Any musical instrument represents a certain set of possibilities. Constrained by the instrument’s particular characteristics—both as a unique individual and as a member of a class of instruments—these possibilities offer a range of potential and of compulsion. The potential lies in the palette of sounds and gestures the instrument affords by virtue of its physical properties—its scale, range, the resonance of the materials it’s made of, and the like. At the same time, these same properties condition what can be done and compel the performer to choose within a necessarily bounded set of possibilities and to accept a certain finitude of action. And it is this convergence of open potential and finite possibility that forms the material horizon within which the performer’s own specific voice is constituted.
All of this is to introduce Norwegian double bassist Håkon Thelin’s notion of what he terms a folk music for the double bass. The idea is to develop a musical language for the instrument that explores and reflects the instrument’s particular features, drawing them out into an expanded field of sounds. Thelin credits the Italian virtuoso double bassist Stefano Scodanibbio (1956-2012) with having discovered and surveyed much of this field, specifically by developing a technique that integrated extensive use of harmonics into the construction of phrases and harmonies. (An excellent compendium of Scodanibbio’s weaving together of harmonics and other extended and conventional techniques can be found in Oltracuidansa, one of the last recordings of his released before his death.)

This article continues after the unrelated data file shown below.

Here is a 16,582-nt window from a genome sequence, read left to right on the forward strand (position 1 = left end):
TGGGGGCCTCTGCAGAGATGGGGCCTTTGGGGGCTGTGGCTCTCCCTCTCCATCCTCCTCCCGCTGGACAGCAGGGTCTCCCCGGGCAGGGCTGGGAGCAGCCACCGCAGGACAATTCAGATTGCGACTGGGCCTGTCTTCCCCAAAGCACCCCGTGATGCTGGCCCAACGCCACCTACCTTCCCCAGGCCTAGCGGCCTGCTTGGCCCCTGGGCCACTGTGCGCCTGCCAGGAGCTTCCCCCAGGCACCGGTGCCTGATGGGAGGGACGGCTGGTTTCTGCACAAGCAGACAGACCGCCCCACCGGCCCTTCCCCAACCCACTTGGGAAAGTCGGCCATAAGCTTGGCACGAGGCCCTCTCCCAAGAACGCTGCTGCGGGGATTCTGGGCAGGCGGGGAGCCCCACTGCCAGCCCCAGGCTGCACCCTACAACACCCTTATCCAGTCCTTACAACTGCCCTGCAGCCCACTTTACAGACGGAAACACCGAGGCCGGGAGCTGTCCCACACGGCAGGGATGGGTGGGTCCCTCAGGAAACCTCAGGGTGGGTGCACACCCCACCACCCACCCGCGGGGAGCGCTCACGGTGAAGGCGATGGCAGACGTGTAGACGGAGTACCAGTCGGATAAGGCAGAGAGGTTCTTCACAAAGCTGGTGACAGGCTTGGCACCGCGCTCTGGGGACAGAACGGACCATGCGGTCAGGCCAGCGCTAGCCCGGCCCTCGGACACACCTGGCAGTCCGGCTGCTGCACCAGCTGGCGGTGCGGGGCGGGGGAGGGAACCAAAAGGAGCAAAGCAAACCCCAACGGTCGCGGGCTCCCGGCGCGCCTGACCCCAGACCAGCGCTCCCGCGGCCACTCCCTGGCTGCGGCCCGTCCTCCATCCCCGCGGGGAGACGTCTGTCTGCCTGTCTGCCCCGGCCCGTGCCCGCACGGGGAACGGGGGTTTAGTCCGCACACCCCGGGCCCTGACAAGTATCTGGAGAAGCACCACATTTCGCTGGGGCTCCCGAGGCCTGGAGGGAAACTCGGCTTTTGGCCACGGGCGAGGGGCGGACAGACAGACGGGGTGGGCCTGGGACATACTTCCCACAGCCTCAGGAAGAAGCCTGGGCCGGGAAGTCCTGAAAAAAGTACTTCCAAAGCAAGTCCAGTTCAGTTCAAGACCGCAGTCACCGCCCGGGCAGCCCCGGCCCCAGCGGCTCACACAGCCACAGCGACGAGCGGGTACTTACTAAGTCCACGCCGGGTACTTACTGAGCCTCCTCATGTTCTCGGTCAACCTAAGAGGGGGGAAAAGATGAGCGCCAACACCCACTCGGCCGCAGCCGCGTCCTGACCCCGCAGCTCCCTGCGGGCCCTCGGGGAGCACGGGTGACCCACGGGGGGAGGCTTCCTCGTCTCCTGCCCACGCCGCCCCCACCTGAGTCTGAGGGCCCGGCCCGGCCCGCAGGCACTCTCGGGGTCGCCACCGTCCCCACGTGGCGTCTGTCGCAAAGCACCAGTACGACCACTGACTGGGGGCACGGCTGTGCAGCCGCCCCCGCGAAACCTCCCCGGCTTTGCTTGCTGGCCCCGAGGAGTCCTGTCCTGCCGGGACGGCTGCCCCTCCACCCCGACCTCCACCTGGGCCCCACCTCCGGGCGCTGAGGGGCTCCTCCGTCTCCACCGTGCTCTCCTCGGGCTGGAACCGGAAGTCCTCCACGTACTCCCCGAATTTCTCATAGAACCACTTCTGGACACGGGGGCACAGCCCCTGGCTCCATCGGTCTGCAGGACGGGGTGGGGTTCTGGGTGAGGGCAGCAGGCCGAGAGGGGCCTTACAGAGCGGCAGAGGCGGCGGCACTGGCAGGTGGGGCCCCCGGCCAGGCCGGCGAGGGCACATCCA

Appropriately, Scodanibbio is a significant presence on Thelin’s new Atterklang recording Folk, being represented by two of Folk’s six instrumental pieces. (The other four are spoken word or sung pieces consisting of poems or brief prose statements.) These two pieces, Sequenza XIVb, Scodanibbio’s adaptation for double bass of Luciano Berio’s Sequenza XIV for cello, and Scodanibbio’s own composition Geografia amorosa, exploit the double bass’s scale and mass by making use of various percussive techniques and two-handed pizzicato. Thelin’s interpretations of these works convey a lively, almost nervous energy and reveal a deep grasp of the technical and above all musical possibilities they offer. These are fine performances which, unless I’m mistaken, were previously issued on Thelin’s 2014 Atterklang CD A Stefano Scodanibbio.
Of the remaining instrumental tracks, one is by Norwegian composer Lars-Petter Hagen (b. 1975) and three are by Thelin himself. Hagen’s contribution is the 2007 composition Hymn, originally written for Swedish-born Norwegian double bassist Dan Styffe. As its title suggests, it is a stately-paced work whose melodies and countermelodies, played on two strings sounding simultaneously, unfold with a deliberate and sometimes discordant gravitas. Thelin’s own compositions, all of which were composed in 2012, were influenced by flamenco music and reflect some of the rhythms and modes associated with that tradition. El bajo cantaor employs leaps from the rich, dark lower register into shimmering high harmonics and makes generous use of a lyricism offset by clashing minor seconds. Melodía, whose lines allude to the Phrygian mode, is the most overtly flamenco of the trio, its chordal sequences dressed in flamenco rhythms. Tablón-Táctil-Pulsar-Sonar ably brings together the influences of both Scodanibbio and flamenco with its plucked harmonics and rapid pizzicato work.